Department of State GrowthTransport

Unit 5 Manage Crisis

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Drivers can reduce conflicts on the road but can't get rid of them. The 5 elements are -

  1. Avoid a crash that is about to happen
  2. Do the right thing to keep control (or get back control)
  3. Take the correct action after a crash
  4. Take the correct action after your car breaks down

5.1  Avoid a Crash That is About to Happen

Crashes don't happen often. It's hard to predict when crashes are going to happen, this is why it is important to keep enough space between vehicles to avoid a crash in case one day someone makes a mistake.

To do this you must -

5.1.1  Let other road users know about the imminent danger

  • You could sound the horn or flash your headlights.

5.1.2  Keep a safe following distance between your car and the car in front

    You must

  • keep enough space between your car and the vehicle in front (it is safer to stop than swerve - you just have to keep enough space

    The table below shows -

  • how much space you need to stop (with reasonable brakes, tyres and driver, on a flat road) at various speeds
  • the amount of time it takes to stop

At 60 km/h, if your foot is ready on the brake pedal and a car has pulled out one and a half seconds in front of you, you can stop to avoid a crash. If your foot is not on the brake it will take you much further to stop. An extremely quick reaction on to the brake pedal will take about half a second. Studies have shown that the average reaction speed is 3/4 of a second, before drivers apply their brakes. In that reaction time their car has been travelling forward without braking. Stopping distance is therefore measured by using 2 distances - reaction distance (the distance travelled before braking) and braking distance ( the distance travelled while under brakes) and adding the 2 together -

Speed 40 km/h 60 km/h 80 km/h 100 km/h
Reaction Distance (metres) 8 12 16 20
Stopping Distance (metres) 10 22 38 60
Total Distance (metres) 18 34 54 80
Travel Time (seconds) 1 1.5 2 2.5

Most crashes occur in less than 2 seconds after the driver recognises there is a problem.

5.1.3  When you do not have enough stopping space to avoid the threat of a crash, choose the best escape route.

If you must swerve, you must -

take the best and safest escape route by thinking about the consequences - it may be the next lane, onto the shoulder of the road or off the road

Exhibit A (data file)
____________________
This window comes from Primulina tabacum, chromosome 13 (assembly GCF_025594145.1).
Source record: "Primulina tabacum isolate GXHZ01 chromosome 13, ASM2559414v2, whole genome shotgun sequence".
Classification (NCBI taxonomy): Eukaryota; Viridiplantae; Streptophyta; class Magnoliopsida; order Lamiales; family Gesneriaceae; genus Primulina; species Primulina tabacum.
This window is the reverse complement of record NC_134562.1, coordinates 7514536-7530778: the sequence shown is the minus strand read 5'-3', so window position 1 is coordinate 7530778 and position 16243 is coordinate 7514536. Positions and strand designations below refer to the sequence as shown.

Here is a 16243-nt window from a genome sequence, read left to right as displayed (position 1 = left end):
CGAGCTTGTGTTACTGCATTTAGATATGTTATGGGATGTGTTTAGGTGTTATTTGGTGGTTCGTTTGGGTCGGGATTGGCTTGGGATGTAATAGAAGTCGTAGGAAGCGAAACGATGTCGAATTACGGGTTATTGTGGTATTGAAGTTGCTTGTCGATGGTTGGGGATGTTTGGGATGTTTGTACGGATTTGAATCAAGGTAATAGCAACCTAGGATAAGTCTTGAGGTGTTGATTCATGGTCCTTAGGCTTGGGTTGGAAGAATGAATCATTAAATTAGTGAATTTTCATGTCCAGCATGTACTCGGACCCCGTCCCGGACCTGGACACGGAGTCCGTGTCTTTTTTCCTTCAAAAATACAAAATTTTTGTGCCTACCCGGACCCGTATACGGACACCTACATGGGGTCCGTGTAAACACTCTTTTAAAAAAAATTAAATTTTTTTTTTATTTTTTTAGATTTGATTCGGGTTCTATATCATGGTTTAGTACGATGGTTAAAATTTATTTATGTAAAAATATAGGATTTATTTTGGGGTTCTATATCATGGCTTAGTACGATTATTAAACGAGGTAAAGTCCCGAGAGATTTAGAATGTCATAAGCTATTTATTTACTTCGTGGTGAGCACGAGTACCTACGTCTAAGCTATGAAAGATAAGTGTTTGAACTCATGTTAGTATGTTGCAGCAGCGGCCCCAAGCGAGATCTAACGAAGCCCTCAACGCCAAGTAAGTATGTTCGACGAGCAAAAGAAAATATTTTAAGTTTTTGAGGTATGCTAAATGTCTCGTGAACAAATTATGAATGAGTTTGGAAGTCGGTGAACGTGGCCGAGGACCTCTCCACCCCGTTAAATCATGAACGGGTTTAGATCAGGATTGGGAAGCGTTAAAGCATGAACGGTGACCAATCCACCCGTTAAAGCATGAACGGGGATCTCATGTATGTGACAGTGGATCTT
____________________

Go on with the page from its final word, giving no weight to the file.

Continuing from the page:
5.1.4  If you accidentally drive off the road on a straight, take the right action to get safely back on the road.

You must -

  • stay at a steady speed and keep in a straight line parallel to the road.
  • find a smooth road edge to get back onto the road.

steer gently back to the road ? no big swerve.

5.1.5  When you find yourself going into a curve too fast, take the right action to fix your mistake.

You must -

  • brake firmly if the car is still travelling straight, then ease off the brakes as you go into the turn
    if you are already in the turn, ease off the accelerator and brake gently

try to look towards the end of the curve, as this will help you know where to steer

5.2  Do the Right Things to Keep Control (or Get Back Control)

This element is about avoiding skids and escaping from them. A skid means the car has lost the grip of one or more tyres.

If you watch the changes in your driving environment and do things in good time, you should never get into a skid. If a tyre does skid it means you have made a mistake. It?s a sign of bad driving.

As mistakes do happen a driver needs to know how to deal with them. Don?t think you need to be able to control skids to be a safe driver. These skills are only one tiny part of being fully competent.

To do this element you must -

5.2.1  Keep some extra tyre grip in reserve in case something bad happens

If something bad happens, you will have to do something - brake or swerve -to avoid it, without the tyres skidding.

By driving smoothly, you can keep some extra grip in reserve.

5.3  Take the Correct Action After a Crash

to do this you must -

5.3.1 Prevent any more injury or damage

You must -

  • stop and switch off the engine.
  • care for the injured
  • turn on your hazard warning lights
  • protect the area [use warning devices]

5.3.2  Carry out legal requirements - You must -

  • notify police when: someone has been injured, or property damage
  • exchange names, addresses and registration numbers

if possible, find witnesses

5.4   Take the Correct Action after Your Car Breaks Down

to do this you must -

5.4.1  Stop your car safely - if you know something is wrong

Things that might go wrong include-

  • brakes failing
  • broken windscreen
  • tyre(s) failing

5.4.2  After a breakdown, act immediately to make sure that you and other road users are safe

    You should -

  • move off the road if possible
  • place your warning signs legally
  • turn on your hazard lights
  • move all passengers out of vehicle

5.4.3  Carry out minor running repairs.

This may include changing a flat tyre or pushing out a broken windscreen.